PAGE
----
I am a Professor of Biochemistry and Molecular Biology at the University of Nebraska Medical Center in Omaha, Nebraska where I mentor a group of students, postdoctoral fellows and researchers working on endocytic protein trafficking. My first lablit novel, "Matter Over Mind," is about a biomedical researcher seeking tenure and struggling to overcome the consequences of growing up with a parent suffering from bipolar disorder. Lablit novel #2, "Welcome Home, Sir," published by Anaphora Literary Press, deals with a hypochondriac principal investigator whose service in the army and post-traumatic stress disorder actually prepare him well for academic, but not personal success. Novel #3, "A Degree of Betrayal," is an academic murder mystery. "Saving One" is my most recent novel set at the National Institutes of Health. Now IN PRESS: Today's Curiosity is Tomorrow's Cure: The Case for Basic Biomedical Research (CRC PRESS, 2021). All views expressed are my own, of course--after all, I hate advertising.
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12 Responses to My guilt from the sidelines

  1. yehonatan says:

    Thank you Steve for the beautiful translation of Shulamit Aloni – with your permission I’ll link to it from our facebook page. Yeshar Koach!

  2. cromercrox says:

    Oy. Once upon a time I thought that the only thing that Israel and Iran had in common was that they began with the letter ‘I’. No longer. It’s such a shame that Israel is approaching its Rosa Parks moment.

  3. cromercrox says:

    Postscript – I think matters have become worse over the past quarter-century. I spent a summer in Israel as a student in 1985, and saw no sign of Ultra-Orthodox influence in daily life apart from in the Ultra-Orthodox quarter of Jerusalem, which felt like a kind of living museum of the shtetl, and was generally seen by everyone else as a relic or a bizarre tourist attraction. I’m not sure I want to go back to Israel while it’s like that – and find it ever harder to support Israel’s existence until it rediscovers some of its old egalitarian values. As someone said recently – it might even have been you, Steve, on this blog – the religious radicalization of Israel is a bigger threat to Israel than its massed enemies, or even Islamic radicalism. I fear that unless something is done to reverse this trend Israel will simply collapse under the weight of its own internal contradictions.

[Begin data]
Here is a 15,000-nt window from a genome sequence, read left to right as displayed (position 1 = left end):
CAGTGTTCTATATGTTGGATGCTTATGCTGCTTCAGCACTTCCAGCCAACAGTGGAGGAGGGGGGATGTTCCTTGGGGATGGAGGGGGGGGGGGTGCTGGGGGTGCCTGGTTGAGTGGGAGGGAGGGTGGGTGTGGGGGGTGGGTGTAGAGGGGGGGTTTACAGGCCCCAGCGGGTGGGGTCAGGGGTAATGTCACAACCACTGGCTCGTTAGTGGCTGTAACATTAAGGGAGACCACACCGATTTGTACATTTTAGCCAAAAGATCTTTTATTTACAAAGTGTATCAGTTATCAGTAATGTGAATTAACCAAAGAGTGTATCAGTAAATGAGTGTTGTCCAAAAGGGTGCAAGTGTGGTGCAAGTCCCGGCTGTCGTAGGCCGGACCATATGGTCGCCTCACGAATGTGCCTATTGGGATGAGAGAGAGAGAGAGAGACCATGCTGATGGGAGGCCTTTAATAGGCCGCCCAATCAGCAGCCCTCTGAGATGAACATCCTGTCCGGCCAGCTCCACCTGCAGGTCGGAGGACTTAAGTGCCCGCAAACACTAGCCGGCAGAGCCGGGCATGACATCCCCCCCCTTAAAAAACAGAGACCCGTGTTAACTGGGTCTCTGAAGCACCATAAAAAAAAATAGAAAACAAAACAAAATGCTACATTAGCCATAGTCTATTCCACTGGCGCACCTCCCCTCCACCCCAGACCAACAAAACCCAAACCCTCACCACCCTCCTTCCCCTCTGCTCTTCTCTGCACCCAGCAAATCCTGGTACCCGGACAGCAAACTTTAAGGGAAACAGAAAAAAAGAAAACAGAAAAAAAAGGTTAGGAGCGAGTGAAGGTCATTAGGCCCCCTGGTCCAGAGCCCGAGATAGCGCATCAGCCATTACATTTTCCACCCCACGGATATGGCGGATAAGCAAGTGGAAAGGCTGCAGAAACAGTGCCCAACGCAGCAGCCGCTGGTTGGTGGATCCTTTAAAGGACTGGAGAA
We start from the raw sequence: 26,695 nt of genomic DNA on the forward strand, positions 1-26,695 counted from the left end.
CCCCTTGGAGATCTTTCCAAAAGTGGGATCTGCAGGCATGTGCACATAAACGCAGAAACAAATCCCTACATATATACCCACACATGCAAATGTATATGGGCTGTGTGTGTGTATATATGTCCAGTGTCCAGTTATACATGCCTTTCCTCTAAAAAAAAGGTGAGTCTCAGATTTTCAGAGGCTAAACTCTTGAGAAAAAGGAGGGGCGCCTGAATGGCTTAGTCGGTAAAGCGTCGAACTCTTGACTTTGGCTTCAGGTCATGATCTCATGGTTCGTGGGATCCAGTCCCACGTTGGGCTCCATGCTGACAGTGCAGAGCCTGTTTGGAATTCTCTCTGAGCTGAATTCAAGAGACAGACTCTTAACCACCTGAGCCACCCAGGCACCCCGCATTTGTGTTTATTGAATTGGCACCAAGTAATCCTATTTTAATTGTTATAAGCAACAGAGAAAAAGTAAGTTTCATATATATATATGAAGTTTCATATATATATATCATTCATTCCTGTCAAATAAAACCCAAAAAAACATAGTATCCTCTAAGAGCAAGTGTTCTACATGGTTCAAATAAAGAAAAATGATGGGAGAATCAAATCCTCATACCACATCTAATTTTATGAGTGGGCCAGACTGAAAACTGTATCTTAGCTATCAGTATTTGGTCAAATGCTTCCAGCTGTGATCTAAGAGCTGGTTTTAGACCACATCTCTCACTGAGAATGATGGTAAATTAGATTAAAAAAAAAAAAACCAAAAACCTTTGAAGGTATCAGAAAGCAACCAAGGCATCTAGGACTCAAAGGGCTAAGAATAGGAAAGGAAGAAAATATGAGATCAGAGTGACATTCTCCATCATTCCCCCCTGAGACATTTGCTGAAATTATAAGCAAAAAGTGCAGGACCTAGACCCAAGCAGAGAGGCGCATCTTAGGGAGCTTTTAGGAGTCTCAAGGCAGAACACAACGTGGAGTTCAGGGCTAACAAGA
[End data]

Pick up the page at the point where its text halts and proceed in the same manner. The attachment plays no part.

• Steve Caplan says:

      Rosa Parks indeed–except this time the bus is going in reverse.

      I think many of Israel’s dirty little secrets have been hidden so well because of the life-threatening events (as opposed to life-quality-threatening events).